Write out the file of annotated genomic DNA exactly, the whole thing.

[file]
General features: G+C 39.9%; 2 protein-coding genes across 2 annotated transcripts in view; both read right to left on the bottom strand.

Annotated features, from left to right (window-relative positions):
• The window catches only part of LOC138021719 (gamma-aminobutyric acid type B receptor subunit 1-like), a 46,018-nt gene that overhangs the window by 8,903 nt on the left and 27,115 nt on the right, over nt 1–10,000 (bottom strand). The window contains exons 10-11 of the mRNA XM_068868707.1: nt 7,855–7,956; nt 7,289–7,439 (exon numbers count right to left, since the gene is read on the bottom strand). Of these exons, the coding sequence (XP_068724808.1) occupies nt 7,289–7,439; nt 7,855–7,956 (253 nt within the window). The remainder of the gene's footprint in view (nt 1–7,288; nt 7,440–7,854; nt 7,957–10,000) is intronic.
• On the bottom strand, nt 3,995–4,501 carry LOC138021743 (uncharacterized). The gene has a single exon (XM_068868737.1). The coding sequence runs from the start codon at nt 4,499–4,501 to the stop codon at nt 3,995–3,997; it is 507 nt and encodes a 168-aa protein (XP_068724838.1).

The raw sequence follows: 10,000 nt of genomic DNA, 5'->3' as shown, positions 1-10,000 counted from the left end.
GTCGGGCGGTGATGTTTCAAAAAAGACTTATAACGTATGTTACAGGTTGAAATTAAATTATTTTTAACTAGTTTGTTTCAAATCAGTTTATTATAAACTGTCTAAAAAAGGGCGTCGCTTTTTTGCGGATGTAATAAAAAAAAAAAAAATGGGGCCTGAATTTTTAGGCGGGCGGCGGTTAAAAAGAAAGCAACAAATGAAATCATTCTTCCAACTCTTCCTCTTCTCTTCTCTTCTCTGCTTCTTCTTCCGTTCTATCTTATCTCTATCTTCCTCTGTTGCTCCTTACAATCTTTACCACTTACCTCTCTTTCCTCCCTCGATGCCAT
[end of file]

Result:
General features: G+C 39.9%; 2 protein-coding genes across 2 annotated transcripts in view; both read right to left on the bottom strand.

Annotated features, from left to right (window-relative positions):
• The window catches only part of LOC138021719 (gamma-aminobutyric acid type B receptor subunit 1-like), a 46,018-nt gene that overhangs the window by 8,903 nt on the left and 27,115 nt on the right, over nt 1–10,000 (bottom strand). The window contains exons 10-11 of the mRNA XM_068868707.1: nt 7,855–7,956; nt 7,289–7,439 (exon numbers count right to left, since the gene is read on the bottom strand). Of these exons, the coding sequence (XP_068724808.1) occupies nt 7,289–7,439; nt 7,855–7,956 (253 nt within the window). The remainder of the gene's footprint in view (nt 1–7,288; nt 7,440–7,854; nt 7,957–10,000) is intronic.
• On the bottom strand, nt 3,995–4,501 carry LOC138021743 (uncharacterized). The gene has a single exon (XM_068868737.1). The coding sequence runs from the start codon at nt 4,499–4,501 to the stop codon at nt 3,995–3,997; it is 507 nt and encodes a 168-aa protein (XP_068724838.1).

The raw sequence follows: 10,000 nt of genomic DNA, 5'->3' as shown, positions 1-10,000 counted from the left end.
GTCGGGCGGTGATGTTTCAAAAAAGACTTATAACGTATGTTACAGGTTGAAATTAAATTATTTTTAACTAGTTTGTTTCAAATCAGTTTATTATAAACTGTCTAAAAAAGGGCGTCGCTTTTTTGCGGATGTAATAAAAAAAAAAAAAATGGGGCCTGAATTTTTAGGCGGGCGGCGGTTAAAAAGAAAGCAACAAATGAAATCATTCTTCCAACTCTTCCTCTTCTCTTCTCTTCTCTGCTTCTTCTTCCGTTCTATCTTATCTCTATCTTCCTCTGTTGCTCCTTACAATCTTTACCACTTACCTCTCTTTCCTCCCTCGATGCCAT